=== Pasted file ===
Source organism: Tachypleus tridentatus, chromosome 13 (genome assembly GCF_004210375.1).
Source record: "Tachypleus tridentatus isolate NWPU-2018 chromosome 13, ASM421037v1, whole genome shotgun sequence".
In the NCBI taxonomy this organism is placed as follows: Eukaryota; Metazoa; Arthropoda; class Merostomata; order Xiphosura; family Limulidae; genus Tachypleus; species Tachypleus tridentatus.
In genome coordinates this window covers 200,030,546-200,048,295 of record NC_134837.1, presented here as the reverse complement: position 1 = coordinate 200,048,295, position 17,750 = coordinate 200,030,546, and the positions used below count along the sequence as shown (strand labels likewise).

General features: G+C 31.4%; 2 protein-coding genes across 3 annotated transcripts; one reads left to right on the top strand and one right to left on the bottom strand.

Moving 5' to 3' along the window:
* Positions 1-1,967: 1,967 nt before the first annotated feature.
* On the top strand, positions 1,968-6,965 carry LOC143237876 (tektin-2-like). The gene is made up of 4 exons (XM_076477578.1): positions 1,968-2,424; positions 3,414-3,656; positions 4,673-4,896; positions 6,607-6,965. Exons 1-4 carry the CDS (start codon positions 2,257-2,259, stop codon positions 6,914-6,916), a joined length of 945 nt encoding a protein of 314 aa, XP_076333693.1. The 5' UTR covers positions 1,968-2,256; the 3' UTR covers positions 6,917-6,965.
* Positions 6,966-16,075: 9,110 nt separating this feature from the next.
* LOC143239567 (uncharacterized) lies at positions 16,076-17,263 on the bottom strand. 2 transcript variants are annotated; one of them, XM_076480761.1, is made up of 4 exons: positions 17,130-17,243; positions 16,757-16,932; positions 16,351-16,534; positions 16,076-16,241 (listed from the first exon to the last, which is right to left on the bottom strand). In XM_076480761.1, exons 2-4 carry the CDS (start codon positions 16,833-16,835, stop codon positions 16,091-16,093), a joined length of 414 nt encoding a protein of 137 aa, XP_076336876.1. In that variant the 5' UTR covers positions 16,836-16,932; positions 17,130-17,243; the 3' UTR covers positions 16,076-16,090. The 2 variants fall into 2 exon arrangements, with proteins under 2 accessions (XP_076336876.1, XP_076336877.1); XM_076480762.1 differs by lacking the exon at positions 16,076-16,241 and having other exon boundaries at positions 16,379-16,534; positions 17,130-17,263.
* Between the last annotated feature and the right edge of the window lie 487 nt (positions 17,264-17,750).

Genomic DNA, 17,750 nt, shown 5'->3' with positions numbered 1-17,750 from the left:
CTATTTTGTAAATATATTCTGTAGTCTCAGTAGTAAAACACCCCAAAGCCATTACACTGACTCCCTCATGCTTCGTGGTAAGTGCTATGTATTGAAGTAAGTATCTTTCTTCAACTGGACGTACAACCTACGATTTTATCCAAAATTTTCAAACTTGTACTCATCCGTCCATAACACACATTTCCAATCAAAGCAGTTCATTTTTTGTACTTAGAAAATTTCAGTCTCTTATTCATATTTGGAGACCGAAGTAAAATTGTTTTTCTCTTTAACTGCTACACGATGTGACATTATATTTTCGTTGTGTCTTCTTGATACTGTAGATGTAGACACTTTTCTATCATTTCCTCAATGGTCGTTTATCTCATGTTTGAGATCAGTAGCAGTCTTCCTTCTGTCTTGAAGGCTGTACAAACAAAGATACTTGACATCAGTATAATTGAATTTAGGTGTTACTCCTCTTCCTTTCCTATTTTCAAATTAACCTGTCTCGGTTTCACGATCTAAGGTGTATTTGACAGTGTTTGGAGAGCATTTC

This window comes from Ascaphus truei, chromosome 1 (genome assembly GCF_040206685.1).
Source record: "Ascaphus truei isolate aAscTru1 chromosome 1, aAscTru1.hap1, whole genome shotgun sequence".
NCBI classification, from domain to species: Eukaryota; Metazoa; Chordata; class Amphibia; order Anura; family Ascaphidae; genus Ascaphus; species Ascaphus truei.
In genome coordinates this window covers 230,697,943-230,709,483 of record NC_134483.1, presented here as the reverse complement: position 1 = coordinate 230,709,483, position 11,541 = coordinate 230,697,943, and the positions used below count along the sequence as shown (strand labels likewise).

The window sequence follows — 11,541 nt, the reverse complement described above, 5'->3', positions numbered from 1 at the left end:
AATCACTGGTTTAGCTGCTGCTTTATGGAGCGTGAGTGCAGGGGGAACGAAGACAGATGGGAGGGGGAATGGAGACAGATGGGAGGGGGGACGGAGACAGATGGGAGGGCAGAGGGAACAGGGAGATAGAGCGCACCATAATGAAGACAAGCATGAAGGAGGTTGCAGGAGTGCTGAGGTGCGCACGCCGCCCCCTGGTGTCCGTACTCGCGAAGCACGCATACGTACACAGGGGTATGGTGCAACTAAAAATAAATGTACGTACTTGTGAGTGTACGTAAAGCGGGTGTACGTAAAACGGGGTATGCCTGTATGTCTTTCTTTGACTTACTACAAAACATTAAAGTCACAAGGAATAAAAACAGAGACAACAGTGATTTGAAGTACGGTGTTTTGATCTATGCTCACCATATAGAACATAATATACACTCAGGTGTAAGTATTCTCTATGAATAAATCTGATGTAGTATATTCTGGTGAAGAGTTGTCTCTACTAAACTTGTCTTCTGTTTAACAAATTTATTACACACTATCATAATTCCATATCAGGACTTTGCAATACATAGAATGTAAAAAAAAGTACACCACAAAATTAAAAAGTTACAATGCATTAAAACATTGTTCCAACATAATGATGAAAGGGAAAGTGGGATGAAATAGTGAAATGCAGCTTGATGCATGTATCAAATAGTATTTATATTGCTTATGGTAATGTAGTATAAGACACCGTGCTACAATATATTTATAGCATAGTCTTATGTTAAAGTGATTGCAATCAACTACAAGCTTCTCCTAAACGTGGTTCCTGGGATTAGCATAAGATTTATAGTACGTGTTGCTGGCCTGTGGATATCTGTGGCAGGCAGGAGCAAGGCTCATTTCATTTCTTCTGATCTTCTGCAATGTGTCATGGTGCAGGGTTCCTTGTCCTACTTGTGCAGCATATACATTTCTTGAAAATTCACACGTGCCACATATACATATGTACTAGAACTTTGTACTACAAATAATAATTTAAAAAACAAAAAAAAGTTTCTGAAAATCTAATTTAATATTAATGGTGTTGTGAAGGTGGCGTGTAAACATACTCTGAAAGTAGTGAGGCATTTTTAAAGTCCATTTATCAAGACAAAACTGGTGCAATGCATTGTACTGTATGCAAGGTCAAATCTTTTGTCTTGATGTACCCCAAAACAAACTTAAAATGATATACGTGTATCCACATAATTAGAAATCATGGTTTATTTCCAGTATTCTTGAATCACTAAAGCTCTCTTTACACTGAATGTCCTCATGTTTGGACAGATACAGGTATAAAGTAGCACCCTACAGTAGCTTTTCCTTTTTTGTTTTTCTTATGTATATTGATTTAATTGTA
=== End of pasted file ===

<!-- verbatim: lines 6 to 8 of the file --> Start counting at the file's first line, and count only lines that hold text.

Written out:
Moving 5' to 3' along the window:
* Positions 1-1,967: 1,967 nt before the first annotated feature.
* On the top strand, positions 1,968-6,965 carry LOC143237876 (tektin-2-like). The gene is made up of 4 exons (XM_076477578.1): positions 1,968-2,424; positions 3,414-3,656; positions 4,673-4,896; positions 6,607-6,965. Exons 1-4 carry the CDS (start codon positions 2,257-2,259, stop codon positions 6,914-6,916), a joined length of 945 nt encoding a protein of 314 aa, XP_076333693.1. The 5' UTR covers positions 1,968-2,256; the 3' UTR covers positions 6,917-6,965.